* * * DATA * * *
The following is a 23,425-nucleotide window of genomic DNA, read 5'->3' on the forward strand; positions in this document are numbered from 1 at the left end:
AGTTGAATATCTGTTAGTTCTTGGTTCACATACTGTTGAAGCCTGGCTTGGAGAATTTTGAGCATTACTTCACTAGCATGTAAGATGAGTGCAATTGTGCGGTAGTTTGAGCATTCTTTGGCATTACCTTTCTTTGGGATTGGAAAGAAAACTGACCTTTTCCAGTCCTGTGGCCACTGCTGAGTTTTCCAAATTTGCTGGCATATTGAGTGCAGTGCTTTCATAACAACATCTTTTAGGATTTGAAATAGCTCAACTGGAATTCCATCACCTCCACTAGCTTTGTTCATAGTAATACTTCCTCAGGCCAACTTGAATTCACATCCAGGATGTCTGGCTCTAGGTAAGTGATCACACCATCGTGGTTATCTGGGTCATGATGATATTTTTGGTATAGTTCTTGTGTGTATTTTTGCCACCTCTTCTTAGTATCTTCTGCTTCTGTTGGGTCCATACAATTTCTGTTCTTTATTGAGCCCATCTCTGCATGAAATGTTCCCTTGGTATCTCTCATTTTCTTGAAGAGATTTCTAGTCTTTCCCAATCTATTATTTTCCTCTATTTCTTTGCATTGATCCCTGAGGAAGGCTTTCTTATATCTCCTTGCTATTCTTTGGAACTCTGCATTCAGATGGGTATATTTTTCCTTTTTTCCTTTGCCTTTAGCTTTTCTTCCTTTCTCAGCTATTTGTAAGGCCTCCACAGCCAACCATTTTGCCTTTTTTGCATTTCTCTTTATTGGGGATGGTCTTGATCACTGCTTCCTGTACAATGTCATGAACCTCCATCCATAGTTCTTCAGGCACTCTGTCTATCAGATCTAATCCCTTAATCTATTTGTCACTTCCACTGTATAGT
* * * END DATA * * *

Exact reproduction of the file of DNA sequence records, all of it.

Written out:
The following is a 23,425-nucleotide window of genomic DNA, read 5'->3' on the forward strand; positions in this document are numbered from 1 at the left end:
AGTTGAATATCTGTTAGTTCTTGGTTCACATACTGTTGAAGCCTGGCTTGGAGAATTTTGAGCATTACTTCACTAGCATGTAAGATGAGTGCAATTGTGCGGTAGTTTGAGCATTCTTTGGCATTACCTTTCTTTGGGATTGGAAAGAAAACTGACCTTTTCCAGTCCTGTGGCCACTGCTGAGTTTTCCAAATTTGCTGGCATATTGAGTGCAGTGCTTTCATAACAACATCTTTTAGGATTTGAAATAGCTCAACTGGAATTCCATCACCTCCACTAGCTTTGTTCATAGTAATACTTCCTCAGGCCAACTTGAATTCACATCCAGGATGTCTGGCTCTAGGTAAGTGATCACACCATCGTGGTTATCTGGGTCATGATGATATTTTTGGTATAGTTCTTGTGTGTATTTTTGCCACCTCTTCTTAGTATCTTCTGCTTCTGTTGGGTCCATACAATTTCTGTTCTTTATTGAGCCCATCTCTGCATGAAATGTTCCCTTGGTATCTCTCATTTTCTTGAAGAGATTTCTAGTCTTTCCCAATCTATTATTTTCCTCTATTTCTTTGCATTGATCCCTGAGGAAGGCTTTCTTATATCTCCTTGCTATTCTTTGGAACTCTGCATTCAGATGGGTATATTTTTCCTTTTTTCCTTTGCCTTTAGCTTTTCTTCCTTTCTCAGCTATTTGTAAGGCCTCCACAGCCAACCATTTTGCCTTTTTTGCATTTCTCTTTATTGGGGATGGTCTTGATCACTGCTTCCTGTACAATGTCATGAACCTCCATCCATAGTTCTTCAGGCACTCTGTCTATCAGATCTAATCCCTTAATCTATTTGTCACTTCCACTGTATAGT